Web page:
Arrived Jervis Bay

Position: 35 08.14 S  150 44.63 E
Moored Hole in the Wall, Jervis Bay
Wind: SW, F3 – gentle breeze
Sea: calm. Swell: negligible
Weather: mostly sunny, mild
Day’s run: 83 nm

The wind didn’t really kick in until around 1500 and then it filled in rapidly from the sou’ sou’ east. I had been looking forward to running pretty much square before a south westerly but the wind direction actually proved quite variable and, with a strong south setting current, a short steep sea was soon kicking up astern requiring a cautionary placement of storm-boards in the companionway. The steep seas and fresh variable breeze kept me on my toes for the remainder of the afternoon and night, with quite a number of gybes and much sail trimming and adjusting of the wind vane to keep us heading in the right direction. It proved to be a long day.  I was planning on picking up a public mooring off Hole-in-the-Wall in Jervis Bay on our arrival but as we approached the heads the wind veered into the west, meaning we had to tack our way into the bay and putting our intended anchorage on a lee shore.  Consequently, we adjusted our plans and made for the western side of the bay to anchor off Vincentia instead .  It was a pleasant sail in the cool night air and with a relatively flat sea in the shelter of the bay but I was nonetheless concerned about the possibility of a significant swell making its way through the heads and across the bay. So, as we make our approach to the anchorage, we handed sail and motored slowly in.  We could hear the surf breaking on the beach. I took Sylph’s way off to assess how bad the swell was.  Sylph  rolled a little but it didn’t seem too bad.  Just to be sure I chose to anchor well out from the beach and at 0210 I dropped anchor in seven meters of water. We then cleared up a little and turned in. It only takes a small amount of swell to get Sylph rolling when there isn’t any wind in her sails and the night at anchor was not our most comfortable but, fortunately both Kate and I were too tired to be disturbed excessively by Sylph’s motion.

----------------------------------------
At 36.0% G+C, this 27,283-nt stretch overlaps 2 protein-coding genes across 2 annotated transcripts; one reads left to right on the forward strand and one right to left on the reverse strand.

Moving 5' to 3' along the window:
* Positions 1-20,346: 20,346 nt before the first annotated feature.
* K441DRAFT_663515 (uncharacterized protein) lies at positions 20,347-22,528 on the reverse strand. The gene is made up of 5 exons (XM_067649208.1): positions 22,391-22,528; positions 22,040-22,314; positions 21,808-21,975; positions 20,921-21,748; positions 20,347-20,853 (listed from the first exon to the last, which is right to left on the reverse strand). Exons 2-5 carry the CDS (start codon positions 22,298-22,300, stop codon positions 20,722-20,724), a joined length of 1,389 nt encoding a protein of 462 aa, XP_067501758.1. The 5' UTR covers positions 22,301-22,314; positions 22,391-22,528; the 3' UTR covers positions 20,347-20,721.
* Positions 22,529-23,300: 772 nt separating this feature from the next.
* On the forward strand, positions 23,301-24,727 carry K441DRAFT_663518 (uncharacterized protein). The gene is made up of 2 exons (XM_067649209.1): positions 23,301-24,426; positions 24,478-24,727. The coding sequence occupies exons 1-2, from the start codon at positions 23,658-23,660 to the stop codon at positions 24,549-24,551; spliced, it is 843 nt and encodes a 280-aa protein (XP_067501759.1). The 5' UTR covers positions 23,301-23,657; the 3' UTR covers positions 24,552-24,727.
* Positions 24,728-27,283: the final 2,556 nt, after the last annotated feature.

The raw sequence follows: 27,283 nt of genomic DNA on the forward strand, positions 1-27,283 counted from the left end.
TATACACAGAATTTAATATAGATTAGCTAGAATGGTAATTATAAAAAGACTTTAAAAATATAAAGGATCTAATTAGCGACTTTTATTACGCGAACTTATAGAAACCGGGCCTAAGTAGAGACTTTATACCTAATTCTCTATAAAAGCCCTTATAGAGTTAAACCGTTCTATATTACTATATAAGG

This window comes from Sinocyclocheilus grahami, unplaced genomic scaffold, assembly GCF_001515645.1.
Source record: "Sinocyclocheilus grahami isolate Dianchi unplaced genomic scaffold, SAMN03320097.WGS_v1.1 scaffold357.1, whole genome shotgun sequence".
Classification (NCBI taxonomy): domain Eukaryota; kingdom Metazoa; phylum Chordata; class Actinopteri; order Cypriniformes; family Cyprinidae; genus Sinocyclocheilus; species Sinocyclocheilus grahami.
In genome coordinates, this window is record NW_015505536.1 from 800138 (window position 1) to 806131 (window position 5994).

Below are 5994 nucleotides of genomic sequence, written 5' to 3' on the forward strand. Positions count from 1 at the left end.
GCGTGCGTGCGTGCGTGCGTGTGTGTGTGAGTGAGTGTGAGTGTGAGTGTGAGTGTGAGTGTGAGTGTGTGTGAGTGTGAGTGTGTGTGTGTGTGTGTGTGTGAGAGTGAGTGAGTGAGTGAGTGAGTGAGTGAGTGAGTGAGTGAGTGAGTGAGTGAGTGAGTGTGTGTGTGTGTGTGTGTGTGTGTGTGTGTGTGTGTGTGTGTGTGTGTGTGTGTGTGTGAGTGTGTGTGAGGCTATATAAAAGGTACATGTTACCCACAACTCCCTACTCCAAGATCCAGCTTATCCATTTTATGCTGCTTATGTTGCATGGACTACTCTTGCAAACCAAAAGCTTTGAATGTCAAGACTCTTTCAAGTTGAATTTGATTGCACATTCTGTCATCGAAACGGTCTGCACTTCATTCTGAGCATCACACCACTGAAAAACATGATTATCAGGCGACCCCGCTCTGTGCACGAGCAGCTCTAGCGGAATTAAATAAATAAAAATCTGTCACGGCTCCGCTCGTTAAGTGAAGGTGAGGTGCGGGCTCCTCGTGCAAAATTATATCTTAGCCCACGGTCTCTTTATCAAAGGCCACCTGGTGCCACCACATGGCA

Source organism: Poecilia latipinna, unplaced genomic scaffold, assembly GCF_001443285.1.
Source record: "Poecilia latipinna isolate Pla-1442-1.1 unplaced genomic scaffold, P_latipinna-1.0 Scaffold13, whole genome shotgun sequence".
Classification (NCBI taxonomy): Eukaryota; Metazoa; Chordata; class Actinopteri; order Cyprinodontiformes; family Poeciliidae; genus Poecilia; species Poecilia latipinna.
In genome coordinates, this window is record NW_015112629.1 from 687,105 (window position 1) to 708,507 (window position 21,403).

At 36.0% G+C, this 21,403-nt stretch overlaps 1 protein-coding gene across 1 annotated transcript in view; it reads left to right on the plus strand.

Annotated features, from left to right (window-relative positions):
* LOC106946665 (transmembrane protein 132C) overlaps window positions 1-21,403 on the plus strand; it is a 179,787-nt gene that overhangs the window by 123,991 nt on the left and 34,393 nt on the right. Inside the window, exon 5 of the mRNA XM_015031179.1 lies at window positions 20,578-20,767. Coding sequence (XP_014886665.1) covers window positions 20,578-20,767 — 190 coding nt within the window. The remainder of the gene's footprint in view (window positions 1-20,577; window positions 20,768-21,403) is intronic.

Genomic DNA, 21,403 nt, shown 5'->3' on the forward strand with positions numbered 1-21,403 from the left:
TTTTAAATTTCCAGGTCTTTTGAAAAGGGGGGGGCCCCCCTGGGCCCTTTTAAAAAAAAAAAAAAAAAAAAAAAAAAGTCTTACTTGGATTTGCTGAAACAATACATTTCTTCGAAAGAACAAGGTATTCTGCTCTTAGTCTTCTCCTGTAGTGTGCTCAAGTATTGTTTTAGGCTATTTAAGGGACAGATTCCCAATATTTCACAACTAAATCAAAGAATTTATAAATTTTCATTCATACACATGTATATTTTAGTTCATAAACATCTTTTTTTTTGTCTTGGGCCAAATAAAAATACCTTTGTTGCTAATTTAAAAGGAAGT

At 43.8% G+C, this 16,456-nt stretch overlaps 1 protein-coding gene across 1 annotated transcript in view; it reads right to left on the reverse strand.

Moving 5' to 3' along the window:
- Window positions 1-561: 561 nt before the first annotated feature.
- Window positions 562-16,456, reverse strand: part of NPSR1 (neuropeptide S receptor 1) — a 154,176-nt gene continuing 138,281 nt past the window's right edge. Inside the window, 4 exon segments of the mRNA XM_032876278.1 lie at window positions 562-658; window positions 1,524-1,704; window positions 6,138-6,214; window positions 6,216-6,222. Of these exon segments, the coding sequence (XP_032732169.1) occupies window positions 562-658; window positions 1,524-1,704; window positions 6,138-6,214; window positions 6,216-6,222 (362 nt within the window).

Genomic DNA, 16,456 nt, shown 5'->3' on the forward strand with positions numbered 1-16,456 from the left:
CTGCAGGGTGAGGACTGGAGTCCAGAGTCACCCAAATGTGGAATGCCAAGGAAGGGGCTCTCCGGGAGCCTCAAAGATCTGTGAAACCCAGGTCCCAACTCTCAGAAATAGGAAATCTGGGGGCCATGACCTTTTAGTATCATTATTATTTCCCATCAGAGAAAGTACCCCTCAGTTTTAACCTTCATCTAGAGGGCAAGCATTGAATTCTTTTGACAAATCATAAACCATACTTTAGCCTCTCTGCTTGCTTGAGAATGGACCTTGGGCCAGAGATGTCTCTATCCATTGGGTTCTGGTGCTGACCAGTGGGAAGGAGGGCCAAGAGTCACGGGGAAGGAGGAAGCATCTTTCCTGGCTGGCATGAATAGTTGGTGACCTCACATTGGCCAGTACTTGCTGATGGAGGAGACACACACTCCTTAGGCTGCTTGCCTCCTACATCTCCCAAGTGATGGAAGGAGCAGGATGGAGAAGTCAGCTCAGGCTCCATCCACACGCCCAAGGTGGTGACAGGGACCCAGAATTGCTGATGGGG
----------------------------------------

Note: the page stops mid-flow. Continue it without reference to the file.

In the morning I assessed the anchorage again in the light of day.  Looking at a couple of boats on moorings closer in to the beach it was obvious that it was no more comfortable there. With the wind now in the south west we weighed anchor and sailed over to Hole-in-the-Wall as we had intended to do last night.

At 1130 we secured to a nice big red public mooring buoy. A short while later some friends in their lovely big boat, Interlude, picked up another mooring nearby. Thus we have enjoyed a little socialising in their capacious cockpit this evening. And now it is time to catch up on some sleep.

All is well.